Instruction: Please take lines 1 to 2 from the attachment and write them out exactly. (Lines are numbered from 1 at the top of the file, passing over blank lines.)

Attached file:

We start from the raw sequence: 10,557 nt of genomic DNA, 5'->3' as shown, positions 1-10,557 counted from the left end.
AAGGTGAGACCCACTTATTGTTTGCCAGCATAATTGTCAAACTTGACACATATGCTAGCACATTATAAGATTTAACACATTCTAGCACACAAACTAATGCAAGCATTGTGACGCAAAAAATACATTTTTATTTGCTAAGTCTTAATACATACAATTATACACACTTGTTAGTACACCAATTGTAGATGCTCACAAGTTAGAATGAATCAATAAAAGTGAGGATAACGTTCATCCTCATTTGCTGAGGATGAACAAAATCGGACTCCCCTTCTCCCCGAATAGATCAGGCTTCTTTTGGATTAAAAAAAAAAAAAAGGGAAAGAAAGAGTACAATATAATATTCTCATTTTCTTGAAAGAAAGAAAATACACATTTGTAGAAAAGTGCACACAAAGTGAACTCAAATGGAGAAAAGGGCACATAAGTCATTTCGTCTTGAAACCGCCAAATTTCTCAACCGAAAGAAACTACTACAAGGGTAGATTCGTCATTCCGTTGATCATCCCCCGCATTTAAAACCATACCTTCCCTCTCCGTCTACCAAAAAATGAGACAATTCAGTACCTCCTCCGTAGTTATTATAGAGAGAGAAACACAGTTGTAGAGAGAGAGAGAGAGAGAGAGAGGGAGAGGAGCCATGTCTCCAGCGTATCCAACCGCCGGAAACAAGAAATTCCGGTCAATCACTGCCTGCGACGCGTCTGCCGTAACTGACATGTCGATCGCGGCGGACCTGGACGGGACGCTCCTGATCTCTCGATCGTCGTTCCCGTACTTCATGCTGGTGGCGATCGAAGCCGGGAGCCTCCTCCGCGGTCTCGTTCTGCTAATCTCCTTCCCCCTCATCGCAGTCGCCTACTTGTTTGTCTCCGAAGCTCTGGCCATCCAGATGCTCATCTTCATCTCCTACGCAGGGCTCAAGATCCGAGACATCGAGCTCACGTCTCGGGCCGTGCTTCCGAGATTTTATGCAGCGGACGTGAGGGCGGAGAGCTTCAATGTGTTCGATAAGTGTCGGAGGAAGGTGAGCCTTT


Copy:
We start from the raw sequence: 10,557 nt of genomic DNA, 5'->3' as shown, positions 1-10,557 counted from the left end.
AAGGTGAGACCCACTTATTGTTTGCCAGCATAATTGTCAAACTTGACACATATGCTAGCACATTATAAGATTTAACACATTCTAGCACACAAACTAATGCAAGCATTGTGACGCAAAAAATACATTTTTATTTGCTAAGTCTTAATACATACAATTATACACACTTGTTAGTACACCAATTGTAGATGCTCACAAGTTAGAATGAATCAATAAAAGTGAGGATAACGTTCATCCTCATTTGCTGAGGATGAACAAAATCGGACTCCCCTTCTCCCCGAATAGATCAGGCTTCTTTTGGATTAAAAAAAAAAAAAAGGGAAAGAAAGAGTACAATATAATATTCTCATTTTCTTGAAAGAAAGAAAATACACATTTGTAGAAAAGTGCACACAAAGTGAACTCAAATGGAGAAAAGGGCACATAAGTCATTTCGTCTTGAAACCGCCAAATTTCTCAACCGAAAGAAACTACTACAAGGGTAGATTCGTCATTCCGTTGATCATCCCCCGCATTTAAAACCATACCTTCCCTCTCCGTCTACCAAAAAATGAGACAATTCAGTACCTCCTCCGTAGTTATTATAGAGAGAGAAACACAGTTGTAGAGAGAGAGAGAGAGAGAGAGAGGGAGAGGAGCCATGTCTCCAGCGTATCCAACCGCCGGAAACAAGAAATTCCGGTCAATCACTGCCTGCGACGCGTCTGCCGTAACTGACATGTCGATCGCGGCGGACCTGGACGGGACGCTCCTGATCTCTCGATCGTCGTTCCCGTACTTCATGCTGGTGGCGATCGAAGCCGGGAGCCTCCTCCGCGGTCTCGTTCTGCTAATCTCCTTCCCCCTCATCGCAGTCGCCTACTTGTTTGTCTCCGAAGCTCTGGCCATCCAGATGCTCATCTTCATCTCCTACGCAGGGCTCAAGATCCGAGACATCGAGCTCACGTCTCGGGCCGTGCTTCCGAGATTTTATGCAGCGGACGTGAGGGCGGAGAGCTTCAATGTGTTCGATAAGTGTCGGAGGAAGGTGAGCCTTT